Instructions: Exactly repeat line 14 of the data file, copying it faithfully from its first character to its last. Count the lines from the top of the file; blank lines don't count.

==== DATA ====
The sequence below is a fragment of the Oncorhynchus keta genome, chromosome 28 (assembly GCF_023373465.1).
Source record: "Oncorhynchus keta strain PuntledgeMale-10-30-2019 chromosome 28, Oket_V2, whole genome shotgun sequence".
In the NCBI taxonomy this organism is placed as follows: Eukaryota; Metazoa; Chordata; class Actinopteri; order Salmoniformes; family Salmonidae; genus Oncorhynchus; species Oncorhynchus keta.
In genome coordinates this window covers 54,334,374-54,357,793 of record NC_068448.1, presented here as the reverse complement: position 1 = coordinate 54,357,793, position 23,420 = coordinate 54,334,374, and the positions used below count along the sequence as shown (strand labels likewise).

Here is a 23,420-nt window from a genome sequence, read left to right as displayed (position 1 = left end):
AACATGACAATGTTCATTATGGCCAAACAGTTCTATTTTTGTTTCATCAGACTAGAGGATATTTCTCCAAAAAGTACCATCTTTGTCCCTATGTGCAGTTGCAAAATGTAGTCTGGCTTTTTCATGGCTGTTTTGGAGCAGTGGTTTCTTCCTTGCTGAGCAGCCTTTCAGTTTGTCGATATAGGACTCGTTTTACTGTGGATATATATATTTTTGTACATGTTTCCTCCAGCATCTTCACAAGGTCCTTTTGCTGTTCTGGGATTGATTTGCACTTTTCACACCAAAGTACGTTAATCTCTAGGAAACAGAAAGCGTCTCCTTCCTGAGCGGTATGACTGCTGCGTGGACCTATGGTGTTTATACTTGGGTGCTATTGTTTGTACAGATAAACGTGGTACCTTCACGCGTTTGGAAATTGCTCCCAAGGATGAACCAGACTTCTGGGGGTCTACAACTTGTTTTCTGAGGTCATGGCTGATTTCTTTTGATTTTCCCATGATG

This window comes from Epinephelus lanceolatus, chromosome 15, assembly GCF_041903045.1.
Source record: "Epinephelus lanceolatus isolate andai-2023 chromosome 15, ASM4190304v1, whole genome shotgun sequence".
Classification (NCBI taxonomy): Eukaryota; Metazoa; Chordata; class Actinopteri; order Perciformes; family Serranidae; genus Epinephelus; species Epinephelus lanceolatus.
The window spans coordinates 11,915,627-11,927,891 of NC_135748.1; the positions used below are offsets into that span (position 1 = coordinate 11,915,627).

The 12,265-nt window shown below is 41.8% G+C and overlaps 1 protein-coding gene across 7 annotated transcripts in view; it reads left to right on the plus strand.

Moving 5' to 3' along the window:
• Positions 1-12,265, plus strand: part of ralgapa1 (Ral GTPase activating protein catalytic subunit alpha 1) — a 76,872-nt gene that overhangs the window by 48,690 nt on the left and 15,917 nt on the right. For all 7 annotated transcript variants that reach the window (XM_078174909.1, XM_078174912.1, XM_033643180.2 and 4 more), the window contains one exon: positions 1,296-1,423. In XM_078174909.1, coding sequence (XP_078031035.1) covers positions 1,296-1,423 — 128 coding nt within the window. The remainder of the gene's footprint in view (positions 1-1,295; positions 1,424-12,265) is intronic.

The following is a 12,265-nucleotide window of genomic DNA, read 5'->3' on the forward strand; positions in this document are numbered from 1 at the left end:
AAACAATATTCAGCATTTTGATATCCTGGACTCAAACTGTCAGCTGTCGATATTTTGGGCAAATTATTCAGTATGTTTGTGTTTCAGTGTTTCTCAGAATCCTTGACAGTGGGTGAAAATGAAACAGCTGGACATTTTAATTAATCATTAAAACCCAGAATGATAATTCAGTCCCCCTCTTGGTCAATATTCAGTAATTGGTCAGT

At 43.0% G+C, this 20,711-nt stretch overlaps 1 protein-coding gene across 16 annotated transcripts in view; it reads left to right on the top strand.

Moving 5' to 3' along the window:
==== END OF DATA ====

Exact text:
The following is a 12,265-nucleotide window of genomic DNA, read 5'->3' on the forward strand; positions in this document are numbered from 1 at the left end: